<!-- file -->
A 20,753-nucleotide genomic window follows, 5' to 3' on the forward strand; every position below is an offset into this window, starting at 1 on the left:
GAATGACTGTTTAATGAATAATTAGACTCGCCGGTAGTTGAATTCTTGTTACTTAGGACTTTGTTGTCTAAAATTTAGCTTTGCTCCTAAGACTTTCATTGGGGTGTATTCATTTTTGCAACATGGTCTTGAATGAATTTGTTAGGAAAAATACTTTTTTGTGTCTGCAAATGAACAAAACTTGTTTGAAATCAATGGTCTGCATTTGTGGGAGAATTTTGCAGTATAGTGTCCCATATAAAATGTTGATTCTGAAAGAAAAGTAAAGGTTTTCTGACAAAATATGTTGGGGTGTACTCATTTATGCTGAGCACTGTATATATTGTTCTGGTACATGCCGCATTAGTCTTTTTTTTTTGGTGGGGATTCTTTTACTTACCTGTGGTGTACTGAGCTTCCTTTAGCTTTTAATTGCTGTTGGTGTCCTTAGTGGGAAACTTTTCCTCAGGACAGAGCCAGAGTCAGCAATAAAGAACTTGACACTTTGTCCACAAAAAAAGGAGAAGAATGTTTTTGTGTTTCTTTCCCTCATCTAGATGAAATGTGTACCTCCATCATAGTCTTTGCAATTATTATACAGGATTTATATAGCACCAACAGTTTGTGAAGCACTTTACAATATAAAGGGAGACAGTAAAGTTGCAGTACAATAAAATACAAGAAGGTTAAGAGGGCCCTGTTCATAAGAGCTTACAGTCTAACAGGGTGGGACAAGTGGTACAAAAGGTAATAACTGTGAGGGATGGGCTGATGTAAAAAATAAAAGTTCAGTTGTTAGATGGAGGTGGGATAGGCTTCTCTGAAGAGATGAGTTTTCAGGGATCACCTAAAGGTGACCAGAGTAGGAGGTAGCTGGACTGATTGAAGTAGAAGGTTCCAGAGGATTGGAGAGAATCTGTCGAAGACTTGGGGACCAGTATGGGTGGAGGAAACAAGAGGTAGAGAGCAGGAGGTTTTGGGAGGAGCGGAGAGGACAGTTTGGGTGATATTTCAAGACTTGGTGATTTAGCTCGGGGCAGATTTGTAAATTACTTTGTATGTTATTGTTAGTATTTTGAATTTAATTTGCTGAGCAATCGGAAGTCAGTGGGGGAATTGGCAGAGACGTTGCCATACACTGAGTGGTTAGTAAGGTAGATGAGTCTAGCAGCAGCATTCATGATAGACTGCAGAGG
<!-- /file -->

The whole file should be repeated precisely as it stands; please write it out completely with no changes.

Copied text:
A 20,753-nucleotide genomic window follows, 5' to 3' on the forward strand; every position below is an offset into this window, starting at 1 on the left:
GAATGACTGTTTAATGAATAATTAGACTCGCCGGTAGTTGAATTCTTGTTACTTAGGACTTTGTTGTCTAAAATTTAGCTTTGCTCCTAAGACTTTCATTGGGGTGTATTCATTTTTGCAACATGGTCTTGAATGAATTTGTTAGGAAAAATACTTTTTTGTGTCTGCAAATGAACAAAACTTGTTTGAAATCAATGGTCTGCATTTGTGGGAGAATTTTGCAGTATAGTGTCCCATATAAAATGTTGATTCTGAAAGAAAAGTAAAGGTTTTCTGACAAAATATGTTGGGGTGTACTCATTTATGCTGAGCACTGTATATATTGTTCTGGTACATGCCGCATTAGTCTTTTTTTTTTGGTGGGGATTCTTTTACTTACCTGTGGTGTACTGAGCTTCCTTTAGCTTTTAATTGCTGTTGGTGTCCTTAGTGGGAAACTTTTCCTCAGGACAGAGCCAGAGTCAGCAATAAAGAACTTGACACTTTGTCCACAAAAAAAGGAGAAGAATGTTTTTGTGTTTCTTTCCCTCATCTAGATGAAATGTGTACCTCCATCATAGTCTTTGCAATTATTATACAGGATTTATATAGCACCAACAGTTTGTGAAGCACTTTACAATATAAAGGGAGACAGTAAAGTTGCAGTACAATAAAATACAAGAAGGTTAAGAGGGCCCTGTTCATAAGAGCTTACAGTCTAACAGGGTGGGACAAGTGGTACAAAAGGTAATAACTGTGAGGGATGGGCTGATGTAAAAAATAAAAGTTCAGTTGTTAGATGGAGGTGGGATAGGCTTCTCTGAAGAGATGAGTTTTCAGGGATCACCTAAAGGTGACCAGAGTAGGAGGTAGCTGGACTGATTGAAGTAGAAGGTTCCAGAGGATTGGAGAGAATCTGTCGAAGACTTGGGGACCAGTATGGGTGGAGGAAACAAGAGGTAGAGAGCAGGAGGTTTTGGGAGGAGCGGAGAGGACAGTTTGGGTGATATTTCAAGACTTGGTGATTTAGCTCGGGGCAGATTTGTAAATTACTTTGTATGTTATTGTTAGTATTTTGAATTTAATTTGCTGAGCAATCGGAAGTCAGTGGGGGAATTGGCAGAGACGTTGCCATACACTGAGTGGTTAGTAAGGTAGATGAGTCTAGCAGCAGCATTCATGATAGACTGCAGAGG